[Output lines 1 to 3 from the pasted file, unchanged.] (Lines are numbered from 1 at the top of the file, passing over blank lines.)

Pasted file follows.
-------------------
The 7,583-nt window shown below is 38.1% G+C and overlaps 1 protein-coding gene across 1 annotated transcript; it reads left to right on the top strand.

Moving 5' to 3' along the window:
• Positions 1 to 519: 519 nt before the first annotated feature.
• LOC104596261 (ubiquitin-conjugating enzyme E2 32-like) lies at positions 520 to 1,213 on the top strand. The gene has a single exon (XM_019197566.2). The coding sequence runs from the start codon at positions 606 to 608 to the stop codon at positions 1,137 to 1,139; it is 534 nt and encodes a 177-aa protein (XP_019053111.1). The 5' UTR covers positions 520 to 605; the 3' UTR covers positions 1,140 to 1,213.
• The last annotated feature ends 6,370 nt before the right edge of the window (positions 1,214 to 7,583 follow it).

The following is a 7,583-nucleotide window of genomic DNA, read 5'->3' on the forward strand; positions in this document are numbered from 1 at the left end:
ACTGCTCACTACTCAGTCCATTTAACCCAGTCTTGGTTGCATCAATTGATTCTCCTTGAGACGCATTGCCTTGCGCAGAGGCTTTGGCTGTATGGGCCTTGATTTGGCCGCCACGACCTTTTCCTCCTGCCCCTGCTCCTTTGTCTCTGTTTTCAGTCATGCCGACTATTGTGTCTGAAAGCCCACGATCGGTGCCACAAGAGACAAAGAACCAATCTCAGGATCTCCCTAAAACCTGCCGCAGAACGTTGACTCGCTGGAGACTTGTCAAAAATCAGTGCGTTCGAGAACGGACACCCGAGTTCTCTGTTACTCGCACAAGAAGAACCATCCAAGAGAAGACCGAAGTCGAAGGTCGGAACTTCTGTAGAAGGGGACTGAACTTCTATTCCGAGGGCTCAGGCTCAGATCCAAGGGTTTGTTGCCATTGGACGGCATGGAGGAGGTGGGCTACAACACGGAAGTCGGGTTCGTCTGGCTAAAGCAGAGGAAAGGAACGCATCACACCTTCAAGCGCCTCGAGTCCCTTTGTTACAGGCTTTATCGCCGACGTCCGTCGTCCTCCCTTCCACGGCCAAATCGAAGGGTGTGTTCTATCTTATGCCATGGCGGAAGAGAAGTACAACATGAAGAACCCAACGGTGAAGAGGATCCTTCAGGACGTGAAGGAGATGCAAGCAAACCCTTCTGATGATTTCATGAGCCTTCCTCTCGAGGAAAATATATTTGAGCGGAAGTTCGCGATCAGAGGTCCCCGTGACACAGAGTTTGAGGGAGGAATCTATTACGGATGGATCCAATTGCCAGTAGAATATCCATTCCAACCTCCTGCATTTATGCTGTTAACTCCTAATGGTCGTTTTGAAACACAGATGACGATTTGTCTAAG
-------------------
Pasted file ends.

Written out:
The 7,583-nt window shown below is 38.1% G+C and overlaps 1 protein-coding gene across 1 annotated transcript; it reads left to right on the top strand.

Moving 5' to 3' along the window:
• Positions 1 to 519: 519 nt before the first annotated feature.